The Navy Precision Optical Interferometer is a highly specialized telescope capable of extremely high-precision measurements.

The NPOI is the Y-shaped facility at upper right.  Lowell's 1.8-meter, 1.1-meter, and 0.6-meter telescopes are visible at lower left.

The NPOI is the Y-shaped facility at upper right. Lowell’s 1.8-meter, 1.1-meter, and 0.6-meter telescopes are visible at lower left.

NPOI is a collaborative effort between the U.S. Naval Observatory, the Naval Research Laboratory, and Lowell. Construction of the facility began in 1992.

Interferometers are not like conventional reflecting telescopes such as the DCT or the Perkins.  Instead of employing a single primary mirror, NPOI uses an array of up to six mirrors spaced tens to hundreds of meters apart to precisely direct up to six beams of light from a star to a point. Extraordinary image detail can be derived from the resulting data.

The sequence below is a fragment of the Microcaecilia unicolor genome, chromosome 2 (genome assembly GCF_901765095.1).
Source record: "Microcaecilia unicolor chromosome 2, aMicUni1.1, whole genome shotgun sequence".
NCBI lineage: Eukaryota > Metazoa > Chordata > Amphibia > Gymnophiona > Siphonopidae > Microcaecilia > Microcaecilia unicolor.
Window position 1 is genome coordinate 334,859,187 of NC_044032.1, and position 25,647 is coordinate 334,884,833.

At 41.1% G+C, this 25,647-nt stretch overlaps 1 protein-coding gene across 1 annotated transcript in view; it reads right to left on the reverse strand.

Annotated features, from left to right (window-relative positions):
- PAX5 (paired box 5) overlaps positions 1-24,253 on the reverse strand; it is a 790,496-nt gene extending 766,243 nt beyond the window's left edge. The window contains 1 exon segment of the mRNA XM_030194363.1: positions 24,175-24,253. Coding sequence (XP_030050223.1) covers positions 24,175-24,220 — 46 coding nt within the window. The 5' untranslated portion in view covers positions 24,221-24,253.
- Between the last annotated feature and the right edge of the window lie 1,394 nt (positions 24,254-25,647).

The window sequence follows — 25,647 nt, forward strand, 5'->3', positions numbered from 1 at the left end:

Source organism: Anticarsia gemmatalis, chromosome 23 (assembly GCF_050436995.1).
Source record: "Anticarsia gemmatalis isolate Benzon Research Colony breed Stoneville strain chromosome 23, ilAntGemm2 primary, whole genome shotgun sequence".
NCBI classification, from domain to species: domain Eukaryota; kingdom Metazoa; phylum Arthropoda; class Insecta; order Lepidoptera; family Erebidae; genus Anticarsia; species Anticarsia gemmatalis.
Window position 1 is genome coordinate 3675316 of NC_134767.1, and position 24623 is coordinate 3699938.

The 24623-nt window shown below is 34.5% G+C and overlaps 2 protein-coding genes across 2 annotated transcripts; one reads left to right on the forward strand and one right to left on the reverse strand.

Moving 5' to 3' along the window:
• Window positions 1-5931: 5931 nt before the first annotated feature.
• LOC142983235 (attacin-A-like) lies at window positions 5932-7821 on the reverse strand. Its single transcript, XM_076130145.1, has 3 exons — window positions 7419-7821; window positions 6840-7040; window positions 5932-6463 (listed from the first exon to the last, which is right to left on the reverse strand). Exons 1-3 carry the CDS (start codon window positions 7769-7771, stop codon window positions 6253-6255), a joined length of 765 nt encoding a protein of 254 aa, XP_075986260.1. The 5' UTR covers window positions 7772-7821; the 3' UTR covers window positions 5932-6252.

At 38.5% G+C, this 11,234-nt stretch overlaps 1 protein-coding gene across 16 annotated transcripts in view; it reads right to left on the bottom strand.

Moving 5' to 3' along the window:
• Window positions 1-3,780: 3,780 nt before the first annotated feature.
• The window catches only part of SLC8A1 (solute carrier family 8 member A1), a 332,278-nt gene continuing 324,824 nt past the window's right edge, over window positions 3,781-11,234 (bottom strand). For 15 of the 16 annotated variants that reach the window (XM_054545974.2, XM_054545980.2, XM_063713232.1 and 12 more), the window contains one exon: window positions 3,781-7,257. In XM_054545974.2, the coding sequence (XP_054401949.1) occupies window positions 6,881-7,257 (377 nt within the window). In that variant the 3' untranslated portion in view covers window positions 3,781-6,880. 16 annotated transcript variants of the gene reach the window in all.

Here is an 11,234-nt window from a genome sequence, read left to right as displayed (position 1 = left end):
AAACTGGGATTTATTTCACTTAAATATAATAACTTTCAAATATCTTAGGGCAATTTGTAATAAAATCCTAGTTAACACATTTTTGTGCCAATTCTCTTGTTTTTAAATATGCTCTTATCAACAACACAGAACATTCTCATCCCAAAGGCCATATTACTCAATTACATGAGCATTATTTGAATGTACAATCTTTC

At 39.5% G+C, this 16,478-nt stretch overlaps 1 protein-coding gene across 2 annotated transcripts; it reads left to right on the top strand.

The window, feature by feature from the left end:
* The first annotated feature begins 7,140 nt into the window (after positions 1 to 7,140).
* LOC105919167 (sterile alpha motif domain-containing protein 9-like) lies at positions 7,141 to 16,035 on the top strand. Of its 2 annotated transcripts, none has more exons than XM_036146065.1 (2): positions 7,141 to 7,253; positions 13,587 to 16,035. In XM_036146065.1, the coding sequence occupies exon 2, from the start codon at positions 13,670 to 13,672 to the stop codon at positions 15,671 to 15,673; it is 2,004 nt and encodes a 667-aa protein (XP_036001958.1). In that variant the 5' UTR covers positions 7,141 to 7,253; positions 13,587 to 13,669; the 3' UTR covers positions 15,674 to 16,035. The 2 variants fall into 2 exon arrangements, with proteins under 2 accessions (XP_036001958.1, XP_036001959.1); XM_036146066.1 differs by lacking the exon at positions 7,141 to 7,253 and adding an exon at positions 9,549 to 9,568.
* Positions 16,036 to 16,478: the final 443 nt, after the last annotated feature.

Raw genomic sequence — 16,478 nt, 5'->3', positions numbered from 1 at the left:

NPOI can record images of stars and optically separate distant pairs of stars so close together that they appear as a single star in even the largest conventional telescopes. NPOI has the ability to measure the precise relative positions of stars across the sky which the Naval Observatory uses as a reference system for the determination of positions on earth and in space and for monitoring time keeping. When finished, the interferometer will span the distance of over four football field lengths, 430 meters.

Details about NPOI, including an online guided tour, are available here.